I wish I could stop doing this, but it's seemingly impossible. Instead I just have to warn people, "I will probably talk to you. I am awake during this times. You don't have to understand. Don't try to converse with me. Eventually I'll go back to sleep. I apologize for the weirdness."

Fashion No No's

Ethan spiked his hair into a mohawk last night after his shower. He's quite pleased that it has stayed that way through the night and plans to keep it until his next shower.

This morning, he and Megan discussed whether or not they should wear their Thing 1 and Thing 2 shirts (they like to wear them on the same day) but Ethan said, "I thought about it, but a Thing 1 shirt just doesn't go with a mohawk."

Good to know.

Tuesday, November 30, 2010

All in good fun

Today, Megan came racing into the kitchen screaming and laughing and exclaimed, "Ethan's going to KILL me!"

"I don't think he's going to kill you."

"Ok, maybe I'm exaggerating but AAAHHHH!!!" as Ethan rounded the corner and attacked her, and they fell down in a heap laughing hysterically.


I realized today during a Tao Bao search for brown leather clogs (any suggestions?? The Dansko ones I can only find in a size bigger than I wear) that if I lived in Europe, my age would match my shoe size, 37.

This amused me because since I turned 37 I've been reminded of that line from Monty Python and the Holy Grail, "I'm not old, I'm 37!"

A momentous year for me, that's all I'm saying.

Thursday, November 25, 2010

Still thankful . . .

More things to add to my thankful list from earlier today:

391: The turkey turned out awesome, if I do say so myself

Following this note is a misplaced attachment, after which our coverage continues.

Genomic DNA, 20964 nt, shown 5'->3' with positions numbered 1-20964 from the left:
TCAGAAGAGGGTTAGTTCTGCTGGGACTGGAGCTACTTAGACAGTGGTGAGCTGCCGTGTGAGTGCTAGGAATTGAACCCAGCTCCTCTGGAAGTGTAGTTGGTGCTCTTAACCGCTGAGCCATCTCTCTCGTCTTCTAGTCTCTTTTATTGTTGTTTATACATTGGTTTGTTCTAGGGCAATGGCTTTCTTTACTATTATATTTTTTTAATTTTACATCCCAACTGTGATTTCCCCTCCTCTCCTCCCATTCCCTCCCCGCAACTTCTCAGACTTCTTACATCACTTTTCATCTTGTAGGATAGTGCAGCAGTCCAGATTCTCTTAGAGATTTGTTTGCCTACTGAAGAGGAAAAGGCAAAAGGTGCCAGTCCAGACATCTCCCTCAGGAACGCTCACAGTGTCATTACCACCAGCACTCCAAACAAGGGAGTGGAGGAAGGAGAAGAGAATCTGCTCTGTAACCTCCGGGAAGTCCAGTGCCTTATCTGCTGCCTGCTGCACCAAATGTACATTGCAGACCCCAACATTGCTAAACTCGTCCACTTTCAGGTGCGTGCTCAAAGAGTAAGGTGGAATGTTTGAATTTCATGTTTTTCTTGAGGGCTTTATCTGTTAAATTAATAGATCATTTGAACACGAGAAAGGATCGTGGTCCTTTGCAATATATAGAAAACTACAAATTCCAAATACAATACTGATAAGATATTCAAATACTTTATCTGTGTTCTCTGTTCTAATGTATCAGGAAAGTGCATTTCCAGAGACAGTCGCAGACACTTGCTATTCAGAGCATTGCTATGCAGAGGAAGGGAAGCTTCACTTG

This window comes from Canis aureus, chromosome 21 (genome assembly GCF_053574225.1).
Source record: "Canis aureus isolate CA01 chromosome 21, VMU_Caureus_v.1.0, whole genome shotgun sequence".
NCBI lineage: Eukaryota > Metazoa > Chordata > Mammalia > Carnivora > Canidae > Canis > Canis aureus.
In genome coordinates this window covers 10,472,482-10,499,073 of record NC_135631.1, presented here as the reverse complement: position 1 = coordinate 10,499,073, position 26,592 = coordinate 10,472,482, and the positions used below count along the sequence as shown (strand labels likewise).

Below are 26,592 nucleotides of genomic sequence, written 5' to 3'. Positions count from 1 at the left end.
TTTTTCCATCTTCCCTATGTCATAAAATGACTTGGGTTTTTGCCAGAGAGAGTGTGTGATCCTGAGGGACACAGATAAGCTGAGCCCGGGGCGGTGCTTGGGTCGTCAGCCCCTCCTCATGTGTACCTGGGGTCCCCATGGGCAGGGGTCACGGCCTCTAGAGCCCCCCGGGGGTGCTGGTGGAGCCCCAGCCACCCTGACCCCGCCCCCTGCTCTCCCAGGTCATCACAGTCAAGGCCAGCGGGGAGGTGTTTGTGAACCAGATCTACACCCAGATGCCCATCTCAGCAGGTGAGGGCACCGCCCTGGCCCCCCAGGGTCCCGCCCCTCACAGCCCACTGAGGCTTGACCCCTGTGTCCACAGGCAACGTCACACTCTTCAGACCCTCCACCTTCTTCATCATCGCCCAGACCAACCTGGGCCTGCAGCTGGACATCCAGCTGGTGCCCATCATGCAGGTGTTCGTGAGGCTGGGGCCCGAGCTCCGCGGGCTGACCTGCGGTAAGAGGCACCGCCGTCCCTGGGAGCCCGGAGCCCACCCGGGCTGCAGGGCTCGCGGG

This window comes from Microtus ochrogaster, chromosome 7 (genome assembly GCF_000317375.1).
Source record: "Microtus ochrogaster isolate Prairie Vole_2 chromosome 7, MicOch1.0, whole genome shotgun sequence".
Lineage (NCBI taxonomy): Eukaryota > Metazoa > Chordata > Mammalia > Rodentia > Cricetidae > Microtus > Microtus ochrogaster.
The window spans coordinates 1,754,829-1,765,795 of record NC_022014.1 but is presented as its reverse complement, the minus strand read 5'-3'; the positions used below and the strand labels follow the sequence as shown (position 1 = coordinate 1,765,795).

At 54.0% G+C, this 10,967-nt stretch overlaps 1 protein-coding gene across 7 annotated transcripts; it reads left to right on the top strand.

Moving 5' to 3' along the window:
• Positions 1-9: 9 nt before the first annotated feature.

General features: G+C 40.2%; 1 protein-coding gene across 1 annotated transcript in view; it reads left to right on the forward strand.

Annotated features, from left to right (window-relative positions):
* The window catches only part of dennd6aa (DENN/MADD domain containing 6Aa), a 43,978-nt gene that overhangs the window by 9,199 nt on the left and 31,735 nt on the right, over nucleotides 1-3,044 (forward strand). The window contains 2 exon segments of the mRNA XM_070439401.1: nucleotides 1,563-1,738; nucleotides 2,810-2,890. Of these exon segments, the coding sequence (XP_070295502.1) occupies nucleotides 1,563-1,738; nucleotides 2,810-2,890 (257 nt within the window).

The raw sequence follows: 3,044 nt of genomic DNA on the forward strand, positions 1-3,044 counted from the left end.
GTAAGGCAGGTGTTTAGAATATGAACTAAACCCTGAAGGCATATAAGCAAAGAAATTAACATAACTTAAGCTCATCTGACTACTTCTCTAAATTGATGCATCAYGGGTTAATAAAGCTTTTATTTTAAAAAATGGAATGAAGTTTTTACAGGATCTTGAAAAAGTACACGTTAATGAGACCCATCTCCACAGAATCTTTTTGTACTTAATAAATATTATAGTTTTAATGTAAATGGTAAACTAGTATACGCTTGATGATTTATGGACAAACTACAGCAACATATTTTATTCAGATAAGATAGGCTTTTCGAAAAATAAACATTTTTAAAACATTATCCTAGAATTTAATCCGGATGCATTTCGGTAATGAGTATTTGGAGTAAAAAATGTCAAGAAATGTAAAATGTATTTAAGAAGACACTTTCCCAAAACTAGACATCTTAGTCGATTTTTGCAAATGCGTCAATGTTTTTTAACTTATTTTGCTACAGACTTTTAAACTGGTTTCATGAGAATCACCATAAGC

392. And so did the stuffing, and I don't even like stuffing so that's saying something
393. Conversations with friends that start with, "When we were living in . . . " and it's always somewhere out of the ordinary. I love those stories!
394. Crunching leaves under my feet as I walked home. There never used to be leaves in the fall here! I hope it's a long time before someone comes along and takes them away

I just found the sign below online and it encouraged me. I hope you see all the good gifts in your life today too!

Sliding down the stairs

Thump thump thump thump - "Oww . . . ."

That was the very familiar sound of a child sliding down stairs. We used to do it as kids, in our sleeping bags, down the carpeted stairs. Here, we have concrete stairs covered with a thin wood veneer. It didn't sound fun.

"Was that an intentional slide down the stairs?" I asked from the kitchen where I was nursing the turkey (oh please oh please oh please be good little turkey!)

"That was me sliding down the stairs on a beanbag," said Ethan with a bit of a moan.

"And what did you learn from that experience?"

"I need to do it again!!"

Not the response I was expecting. I should stop typing and put the kabosh on this madness because it's only fun until someone smashes into the AC unit at the bottom of the stairs.

Gratitude on the day of Thanks

It would just be wrong if I didn't add to my list of grateful things today, so here they are:

366. My husband gently disciplining the kids in the wee hours of the morning
367. Quiet hours in the a.m. while getting over jet lag
368. Amazing women in my small group who love me and want to hear my heart
369. New friends for our kids
370. Running the Turkey Trot (and finishing it despite a side ache!)
371. Running the Turkey Trot with four other women, just enjoying their company on the way
372. An older woman who can coach me in cooking my first turkey (yes, my first!)
373. And my first batch of stuffing!
374. An oven big enough for a 13 lb. turkey. This is a rarity in China.
375. Oh, I forgot to mention - 20 people fitting into our kitchen/dining room after the Turkey Trot to eat cinnamon rolls and drink coffee (and we weren't even that crowded! I love my kitchen!)
376. Enjoying a new book (Count of Monte Cristo) on my new Kindle (which is on my new iPad)
377. Dayle, my coach, who is wise, gentle, and believes in me
378. Realizing that I have parents who love me really well and are unfailingly generous.
379. Almost being through jet lag